The book primarily focuses on programming LDAP with the System.DirectoryServices namespace. At times, we address the new additions to .NET, System.DirectoryServices.ActiveDirectory (SDS.AD) and System.DirectoryServices.Protocols (SDS.P), when there is functionality or a scenario that is not addressed with System.DirectoryServices, although complete coverage of all of the new bits will require another book.
We take the approach of covering both the 1.1 and 2.0 versions of the .NET Framework. We realize that many developers will be working in both environments for years to come. Even for developers who may never use older versions, it is useful to learn the newer features by understanding the previous shortcomings.
The book also focuses on Microsoft’s primary LDAP directory service product, Active Directory, with a fair amount of coverage of ADAM as well. While we do not provide specific examples of targeting non-Microsoft directories, we do try to point out the issues that are most likely to affect you, and how to avoid them.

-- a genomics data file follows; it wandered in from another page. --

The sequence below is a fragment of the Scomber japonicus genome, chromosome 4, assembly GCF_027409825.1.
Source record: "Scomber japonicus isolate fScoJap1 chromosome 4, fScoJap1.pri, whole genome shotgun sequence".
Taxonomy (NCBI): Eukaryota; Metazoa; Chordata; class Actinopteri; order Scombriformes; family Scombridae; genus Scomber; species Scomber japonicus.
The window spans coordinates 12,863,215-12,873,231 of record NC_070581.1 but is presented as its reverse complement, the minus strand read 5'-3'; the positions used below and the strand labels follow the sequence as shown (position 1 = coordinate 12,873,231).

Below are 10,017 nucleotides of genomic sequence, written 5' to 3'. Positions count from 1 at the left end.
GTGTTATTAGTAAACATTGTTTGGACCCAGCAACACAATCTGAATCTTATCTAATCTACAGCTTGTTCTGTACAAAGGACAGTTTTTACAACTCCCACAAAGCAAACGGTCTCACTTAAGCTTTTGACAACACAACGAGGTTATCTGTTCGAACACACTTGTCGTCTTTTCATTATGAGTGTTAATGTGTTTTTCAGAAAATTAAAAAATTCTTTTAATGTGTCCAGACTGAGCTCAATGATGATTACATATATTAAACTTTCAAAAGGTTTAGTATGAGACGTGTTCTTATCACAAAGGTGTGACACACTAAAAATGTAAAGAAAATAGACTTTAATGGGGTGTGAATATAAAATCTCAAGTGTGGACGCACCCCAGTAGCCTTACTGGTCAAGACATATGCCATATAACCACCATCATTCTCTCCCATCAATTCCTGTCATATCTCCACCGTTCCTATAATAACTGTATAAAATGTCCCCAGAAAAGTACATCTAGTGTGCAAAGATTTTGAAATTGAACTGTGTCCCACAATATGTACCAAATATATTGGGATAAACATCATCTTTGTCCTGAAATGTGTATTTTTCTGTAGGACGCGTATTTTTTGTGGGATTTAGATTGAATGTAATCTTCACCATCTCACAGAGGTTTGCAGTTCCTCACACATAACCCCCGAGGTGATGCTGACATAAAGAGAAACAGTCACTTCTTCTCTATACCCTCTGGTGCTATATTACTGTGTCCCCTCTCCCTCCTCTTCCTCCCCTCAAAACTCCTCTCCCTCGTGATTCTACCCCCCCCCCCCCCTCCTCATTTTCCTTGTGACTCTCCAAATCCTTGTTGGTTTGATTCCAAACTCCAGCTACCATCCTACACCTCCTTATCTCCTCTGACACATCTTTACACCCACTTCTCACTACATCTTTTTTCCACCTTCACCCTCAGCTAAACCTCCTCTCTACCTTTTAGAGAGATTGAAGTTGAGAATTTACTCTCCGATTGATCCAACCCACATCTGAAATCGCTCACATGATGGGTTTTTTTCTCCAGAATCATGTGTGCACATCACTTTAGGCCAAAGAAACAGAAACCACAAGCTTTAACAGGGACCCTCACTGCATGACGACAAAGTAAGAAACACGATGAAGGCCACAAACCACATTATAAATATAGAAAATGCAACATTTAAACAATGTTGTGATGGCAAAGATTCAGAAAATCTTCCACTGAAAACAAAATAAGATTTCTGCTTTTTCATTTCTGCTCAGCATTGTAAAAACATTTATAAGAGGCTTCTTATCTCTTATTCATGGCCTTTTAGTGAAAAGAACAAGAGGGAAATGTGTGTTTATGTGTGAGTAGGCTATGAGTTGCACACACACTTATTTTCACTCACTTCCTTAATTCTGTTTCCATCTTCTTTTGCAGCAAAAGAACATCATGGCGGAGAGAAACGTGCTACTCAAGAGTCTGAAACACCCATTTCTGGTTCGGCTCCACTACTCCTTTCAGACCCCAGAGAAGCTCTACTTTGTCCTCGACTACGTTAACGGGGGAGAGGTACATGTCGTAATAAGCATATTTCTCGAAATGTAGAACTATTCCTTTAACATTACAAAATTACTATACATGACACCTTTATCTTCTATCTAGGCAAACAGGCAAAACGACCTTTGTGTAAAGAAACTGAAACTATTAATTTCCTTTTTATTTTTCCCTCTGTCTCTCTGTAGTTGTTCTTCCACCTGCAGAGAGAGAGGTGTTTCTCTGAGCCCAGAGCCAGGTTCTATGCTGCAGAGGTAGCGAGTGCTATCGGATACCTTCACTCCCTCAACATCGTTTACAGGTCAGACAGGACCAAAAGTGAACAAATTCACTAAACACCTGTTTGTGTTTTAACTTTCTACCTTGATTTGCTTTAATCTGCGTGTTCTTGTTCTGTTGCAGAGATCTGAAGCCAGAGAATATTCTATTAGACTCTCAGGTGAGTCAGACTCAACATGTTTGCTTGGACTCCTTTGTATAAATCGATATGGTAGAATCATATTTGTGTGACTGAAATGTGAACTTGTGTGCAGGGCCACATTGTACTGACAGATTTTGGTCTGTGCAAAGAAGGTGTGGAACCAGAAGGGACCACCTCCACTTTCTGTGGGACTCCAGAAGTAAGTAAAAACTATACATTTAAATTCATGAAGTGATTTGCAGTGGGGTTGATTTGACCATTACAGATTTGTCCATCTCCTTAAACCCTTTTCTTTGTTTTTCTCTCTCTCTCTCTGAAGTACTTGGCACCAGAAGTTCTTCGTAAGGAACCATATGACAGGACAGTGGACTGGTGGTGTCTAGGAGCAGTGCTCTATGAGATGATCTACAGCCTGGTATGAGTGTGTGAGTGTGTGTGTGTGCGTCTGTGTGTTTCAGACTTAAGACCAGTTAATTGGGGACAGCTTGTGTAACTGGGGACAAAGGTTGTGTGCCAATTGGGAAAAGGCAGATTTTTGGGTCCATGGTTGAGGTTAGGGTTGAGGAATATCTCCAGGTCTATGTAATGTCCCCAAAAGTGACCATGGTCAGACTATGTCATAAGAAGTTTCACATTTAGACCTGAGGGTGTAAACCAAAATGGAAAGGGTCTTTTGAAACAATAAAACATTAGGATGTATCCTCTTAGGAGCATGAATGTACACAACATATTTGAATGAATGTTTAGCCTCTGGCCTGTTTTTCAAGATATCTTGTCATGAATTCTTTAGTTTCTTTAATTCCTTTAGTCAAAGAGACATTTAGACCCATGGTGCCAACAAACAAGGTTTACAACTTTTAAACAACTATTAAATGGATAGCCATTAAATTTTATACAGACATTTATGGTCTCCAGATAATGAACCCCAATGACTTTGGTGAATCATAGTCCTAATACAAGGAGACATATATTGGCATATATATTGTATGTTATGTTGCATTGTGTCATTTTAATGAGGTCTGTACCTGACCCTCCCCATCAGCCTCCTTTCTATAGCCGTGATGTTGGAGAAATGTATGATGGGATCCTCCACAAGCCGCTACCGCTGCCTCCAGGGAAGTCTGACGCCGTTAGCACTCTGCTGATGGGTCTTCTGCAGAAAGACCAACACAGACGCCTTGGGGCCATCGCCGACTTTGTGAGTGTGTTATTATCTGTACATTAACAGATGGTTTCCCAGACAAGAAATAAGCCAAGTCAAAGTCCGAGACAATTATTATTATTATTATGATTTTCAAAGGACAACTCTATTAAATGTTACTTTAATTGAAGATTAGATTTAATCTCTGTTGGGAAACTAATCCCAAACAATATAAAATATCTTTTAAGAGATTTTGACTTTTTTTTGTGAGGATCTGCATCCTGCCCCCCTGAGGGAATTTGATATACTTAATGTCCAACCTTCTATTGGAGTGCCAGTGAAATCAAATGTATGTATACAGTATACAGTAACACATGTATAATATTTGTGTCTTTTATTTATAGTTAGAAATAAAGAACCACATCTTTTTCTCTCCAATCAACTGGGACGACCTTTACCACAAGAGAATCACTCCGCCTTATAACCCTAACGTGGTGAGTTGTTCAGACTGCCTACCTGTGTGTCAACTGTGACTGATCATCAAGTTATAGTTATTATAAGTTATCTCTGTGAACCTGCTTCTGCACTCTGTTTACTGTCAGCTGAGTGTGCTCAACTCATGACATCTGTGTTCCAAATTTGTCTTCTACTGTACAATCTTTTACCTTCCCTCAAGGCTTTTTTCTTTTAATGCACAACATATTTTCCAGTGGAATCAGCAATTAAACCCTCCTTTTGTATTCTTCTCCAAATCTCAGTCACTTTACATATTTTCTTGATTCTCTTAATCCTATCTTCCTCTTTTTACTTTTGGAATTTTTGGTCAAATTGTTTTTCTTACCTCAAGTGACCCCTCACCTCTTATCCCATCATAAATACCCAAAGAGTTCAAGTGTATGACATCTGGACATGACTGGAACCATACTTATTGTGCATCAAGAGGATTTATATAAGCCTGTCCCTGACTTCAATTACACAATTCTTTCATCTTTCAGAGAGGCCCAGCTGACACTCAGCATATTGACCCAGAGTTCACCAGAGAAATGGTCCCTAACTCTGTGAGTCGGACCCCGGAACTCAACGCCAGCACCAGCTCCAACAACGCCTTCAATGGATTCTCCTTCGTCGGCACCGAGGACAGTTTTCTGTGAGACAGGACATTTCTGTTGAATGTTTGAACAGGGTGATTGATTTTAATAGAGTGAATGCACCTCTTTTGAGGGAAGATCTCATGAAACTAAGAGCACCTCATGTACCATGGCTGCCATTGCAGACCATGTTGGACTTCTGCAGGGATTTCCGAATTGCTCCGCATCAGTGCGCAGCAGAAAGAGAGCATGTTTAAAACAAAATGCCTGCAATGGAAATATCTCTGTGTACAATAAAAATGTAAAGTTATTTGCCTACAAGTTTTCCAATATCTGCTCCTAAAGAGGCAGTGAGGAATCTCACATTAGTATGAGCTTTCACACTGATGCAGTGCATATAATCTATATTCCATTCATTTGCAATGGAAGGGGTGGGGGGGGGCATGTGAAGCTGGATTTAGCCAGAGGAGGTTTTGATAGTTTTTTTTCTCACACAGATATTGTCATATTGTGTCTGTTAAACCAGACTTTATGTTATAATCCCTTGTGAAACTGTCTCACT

The book is divided into two parts. Part I (Chapters 1-9) is all about the fundamentals of LDAP programming. It introduces the key concepts and provides a solid foundation upon which to build any type of directory services application. Part II (Chapters 10-12) is about applying the fundamentals from Part I to real-world problems and provides more of a “cookbook” approach. The topics in these last chapters come from what we see developers wrestling with everyday and our own experiences as we struggled to learn this.